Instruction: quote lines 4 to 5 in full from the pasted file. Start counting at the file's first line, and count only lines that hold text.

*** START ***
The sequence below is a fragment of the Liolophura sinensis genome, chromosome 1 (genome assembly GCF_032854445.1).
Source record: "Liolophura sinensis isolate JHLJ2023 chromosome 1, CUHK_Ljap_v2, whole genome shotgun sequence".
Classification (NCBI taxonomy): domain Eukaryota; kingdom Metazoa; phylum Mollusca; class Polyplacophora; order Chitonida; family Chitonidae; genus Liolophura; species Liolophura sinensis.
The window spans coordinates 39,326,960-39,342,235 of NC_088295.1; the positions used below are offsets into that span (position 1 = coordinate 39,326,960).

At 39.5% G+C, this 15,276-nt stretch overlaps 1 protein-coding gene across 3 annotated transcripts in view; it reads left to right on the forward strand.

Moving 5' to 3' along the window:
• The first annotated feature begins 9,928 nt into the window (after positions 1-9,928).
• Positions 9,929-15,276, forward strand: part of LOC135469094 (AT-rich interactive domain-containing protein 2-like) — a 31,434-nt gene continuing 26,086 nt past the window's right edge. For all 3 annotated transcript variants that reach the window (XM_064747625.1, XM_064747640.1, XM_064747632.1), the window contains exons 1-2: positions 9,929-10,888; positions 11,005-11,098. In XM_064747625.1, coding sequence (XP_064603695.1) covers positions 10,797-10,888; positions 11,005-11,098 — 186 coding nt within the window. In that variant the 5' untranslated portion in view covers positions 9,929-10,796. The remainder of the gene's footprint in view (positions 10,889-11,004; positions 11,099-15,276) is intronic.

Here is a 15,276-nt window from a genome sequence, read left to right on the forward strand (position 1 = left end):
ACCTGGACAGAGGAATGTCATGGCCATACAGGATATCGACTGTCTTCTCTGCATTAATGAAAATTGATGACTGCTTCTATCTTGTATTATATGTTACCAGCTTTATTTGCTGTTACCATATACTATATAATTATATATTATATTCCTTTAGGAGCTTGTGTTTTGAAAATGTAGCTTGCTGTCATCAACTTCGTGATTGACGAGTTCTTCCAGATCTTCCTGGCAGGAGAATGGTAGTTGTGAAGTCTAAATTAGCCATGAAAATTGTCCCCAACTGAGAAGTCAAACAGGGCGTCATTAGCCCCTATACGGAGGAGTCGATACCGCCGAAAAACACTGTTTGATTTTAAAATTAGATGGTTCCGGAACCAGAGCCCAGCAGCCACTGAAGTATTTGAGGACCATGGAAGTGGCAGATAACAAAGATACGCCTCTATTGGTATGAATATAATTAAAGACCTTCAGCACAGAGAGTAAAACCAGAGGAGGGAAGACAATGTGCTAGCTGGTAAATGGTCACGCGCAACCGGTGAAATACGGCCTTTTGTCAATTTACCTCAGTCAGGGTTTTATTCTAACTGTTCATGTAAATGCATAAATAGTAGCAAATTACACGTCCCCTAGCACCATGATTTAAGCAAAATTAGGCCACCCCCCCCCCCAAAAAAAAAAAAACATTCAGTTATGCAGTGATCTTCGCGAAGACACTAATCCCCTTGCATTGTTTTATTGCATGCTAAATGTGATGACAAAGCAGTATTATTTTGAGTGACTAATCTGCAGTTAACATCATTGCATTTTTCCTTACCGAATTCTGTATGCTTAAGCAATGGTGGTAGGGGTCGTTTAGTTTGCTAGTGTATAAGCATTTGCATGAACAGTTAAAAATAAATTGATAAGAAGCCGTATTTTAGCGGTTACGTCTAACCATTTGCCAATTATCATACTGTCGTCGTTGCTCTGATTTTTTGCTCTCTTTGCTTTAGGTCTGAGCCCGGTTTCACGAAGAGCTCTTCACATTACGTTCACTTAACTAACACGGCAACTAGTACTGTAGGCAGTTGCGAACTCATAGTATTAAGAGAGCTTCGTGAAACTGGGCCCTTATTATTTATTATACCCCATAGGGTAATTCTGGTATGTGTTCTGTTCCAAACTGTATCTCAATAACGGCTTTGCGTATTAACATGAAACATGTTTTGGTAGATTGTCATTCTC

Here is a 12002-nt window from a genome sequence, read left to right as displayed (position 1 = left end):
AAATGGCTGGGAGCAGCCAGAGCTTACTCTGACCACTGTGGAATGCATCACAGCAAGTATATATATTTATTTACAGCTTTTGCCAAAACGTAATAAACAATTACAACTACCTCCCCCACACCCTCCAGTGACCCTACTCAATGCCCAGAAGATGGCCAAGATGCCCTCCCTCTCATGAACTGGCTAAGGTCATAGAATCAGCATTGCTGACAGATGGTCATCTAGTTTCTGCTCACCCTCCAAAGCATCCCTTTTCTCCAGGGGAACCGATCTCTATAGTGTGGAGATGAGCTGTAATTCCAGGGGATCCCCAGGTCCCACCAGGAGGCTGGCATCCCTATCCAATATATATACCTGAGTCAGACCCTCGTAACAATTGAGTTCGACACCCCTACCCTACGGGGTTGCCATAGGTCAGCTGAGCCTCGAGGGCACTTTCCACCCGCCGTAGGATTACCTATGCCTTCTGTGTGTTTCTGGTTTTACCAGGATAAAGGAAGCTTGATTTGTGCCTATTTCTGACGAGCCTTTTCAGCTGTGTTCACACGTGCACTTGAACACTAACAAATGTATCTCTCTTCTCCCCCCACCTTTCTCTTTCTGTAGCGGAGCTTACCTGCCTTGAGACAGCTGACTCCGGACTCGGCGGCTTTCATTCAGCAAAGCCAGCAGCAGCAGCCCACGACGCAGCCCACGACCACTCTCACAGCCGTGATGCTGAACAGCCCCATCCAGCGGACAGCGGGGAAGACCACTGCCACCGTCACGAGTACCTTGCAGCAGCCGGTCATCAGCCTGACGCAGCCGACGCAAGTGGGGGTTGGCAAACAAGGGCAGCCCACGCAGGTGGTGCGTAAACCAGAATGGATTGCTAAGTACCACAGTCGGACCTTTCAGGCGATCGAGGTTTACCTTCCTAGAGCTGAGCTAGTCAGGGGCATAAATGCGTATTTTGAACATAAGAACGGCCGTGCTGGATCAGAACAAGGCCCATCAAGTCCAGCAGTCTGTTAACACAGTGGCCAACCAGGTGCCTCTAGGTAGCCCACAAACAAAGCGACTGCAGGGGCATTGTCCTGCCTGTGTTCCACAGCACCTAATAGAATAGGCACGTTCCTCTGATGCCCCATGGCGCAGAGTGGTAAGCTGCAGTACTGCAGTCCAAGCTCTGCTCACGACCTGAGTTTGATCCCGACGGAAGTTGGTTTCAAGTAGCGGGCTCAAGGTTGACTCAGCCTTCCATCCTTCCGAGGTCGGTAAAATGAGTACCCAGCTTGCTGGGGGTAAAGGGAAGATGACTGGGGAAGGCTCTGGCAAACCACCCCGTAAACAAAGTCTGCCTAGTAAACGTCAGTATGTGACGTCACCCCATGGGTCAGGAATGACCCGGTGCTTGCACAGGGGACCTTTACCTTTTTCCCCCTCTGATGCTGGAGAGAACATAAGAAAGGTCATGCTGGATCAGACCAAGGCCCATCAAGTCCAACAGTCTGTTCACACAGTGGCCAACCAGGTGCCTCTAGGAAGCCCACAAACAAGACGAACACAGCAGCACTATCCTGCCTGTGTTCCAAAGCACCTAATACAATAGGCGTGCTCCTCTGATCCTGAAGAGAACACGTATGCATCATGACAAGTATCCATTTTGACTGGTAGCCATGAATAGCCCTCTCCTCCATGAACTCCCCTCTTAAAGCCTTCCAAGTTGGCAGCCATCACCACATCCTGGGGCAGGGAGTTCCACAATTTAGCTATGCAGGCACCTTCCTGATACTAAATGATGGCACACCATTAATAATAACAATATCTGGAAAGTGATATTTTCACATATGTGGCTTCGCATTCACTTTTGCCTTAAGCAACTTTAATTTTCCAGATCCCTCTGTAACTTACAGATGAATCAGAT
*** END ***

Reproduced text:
The window spans coordinates 39,326,960-39,342,235 of NC_088295.1; the positions used below are offsets into that span (position 1 = coordinate 39,326,960).

At 39.5% G+C, this 15,276-nt stretch overlaps 1 protein-coding gene across 3 annotated transcripts in view; it reads left to right on the forward strand.